Starting a company, any kind of company is the hardest thing to do in business. Sez me.
It’s also one of the most rewarding and fun, if you’re built for the startup experience–though not everyone is. Technology startups have their own unique challenges. There are many different ways to drive off the road, some of which I list below. Keep in mind that no startup is perfect and mistakes will be made. The future cannot be forecast and in any software or hardware technology startup you’re often flying nearly blind without a map initially, because you are trying to do something new and different.
In the end, if you are able to make it through this early phase, overcoming your mistakes may be the most satisfying part of the whole startup experience. So keep in mind that it’s almost impossible to play a perfect game. On the other hand, it’s crucial to steer clear of the mistakes which are often avoidable–because you only get some many chances to recover from errors.
Here are some of the common, often avoidable missteps to be aware of:
Too little capital
Sometimes this is unavoidable–but if you really don’t have enough capital maybe you shouldn’t start up in the first place. Activities such as software product development are notorious for going way past schedule and over budget, although the cost of developing a software product has plunged in the last 5-10 years. Most products don’t sell like a knife cutting through butter with the first modest promotional campaigns. So build a decent amount of backup money into your capital plan, because things rarely go as planned. If they do, great; you can use the money to accelerate growth. But when things don’t go well, you’ll at least give yourself a fighting chance if you’ve set aside a bit of money for a rainy day.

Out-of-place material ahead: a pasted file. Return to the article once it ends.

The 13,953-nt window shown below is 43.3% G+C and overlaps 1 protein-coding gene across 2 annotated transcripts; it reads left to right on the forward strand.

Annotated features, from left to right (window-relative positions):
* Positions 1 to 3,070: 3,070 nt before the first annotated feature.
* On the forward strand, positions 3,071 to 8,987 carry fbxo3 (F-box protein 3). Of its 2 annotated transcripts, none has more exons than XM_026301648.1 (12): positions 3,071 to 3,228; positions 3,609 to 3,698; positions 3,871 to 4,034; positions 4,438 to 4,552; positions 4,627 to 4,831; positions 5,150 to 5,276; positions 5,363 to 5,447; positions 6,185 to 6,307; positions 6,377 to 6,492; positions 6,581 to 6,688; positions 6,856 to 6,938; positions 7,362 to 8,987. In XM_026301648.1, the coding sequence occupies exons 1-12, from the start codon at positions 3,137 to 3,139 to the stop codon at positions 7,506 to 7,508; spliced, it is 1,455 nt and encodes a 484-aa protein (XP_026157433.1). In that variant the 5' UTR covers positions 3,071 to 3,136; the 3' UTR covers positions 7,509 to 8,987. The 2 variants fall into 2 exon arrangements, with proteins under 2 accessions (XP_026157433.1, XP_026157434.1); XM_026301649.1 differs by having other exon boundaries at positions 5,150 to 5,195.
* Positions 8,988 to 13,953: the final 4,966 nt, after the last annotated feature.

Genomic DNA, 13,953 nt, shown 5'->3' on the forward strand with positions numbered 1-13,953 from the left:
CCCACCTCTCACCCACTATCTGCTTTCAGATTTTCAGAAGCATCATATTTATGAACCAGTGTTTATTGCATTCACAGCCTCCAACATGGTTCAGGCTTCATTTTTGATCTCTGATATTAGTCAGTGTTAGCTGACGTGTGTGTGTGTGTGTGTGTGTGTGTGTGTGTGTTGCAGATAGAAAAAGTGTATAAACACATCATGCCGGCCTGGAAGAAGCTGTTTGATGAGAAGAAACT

Don’t try to be a “Big Company” right off the bat
Some startup management teams are jealous of the resources available to their established competitors. These folks can become “Big Company Wannabes”, a classic formula for going out of business early. Don’t spend your precious time and resources on activities that don’t efficiently bring the product into the marketplace or serve to market and sell it. Period. Lavish trade show booths, company parties, expensive or large offices, administrative assistants for execs, etc., etc. Don’t hire a lot of big company people who don’t have early stage experience–they are particularly prone to the types of costly waste listed above.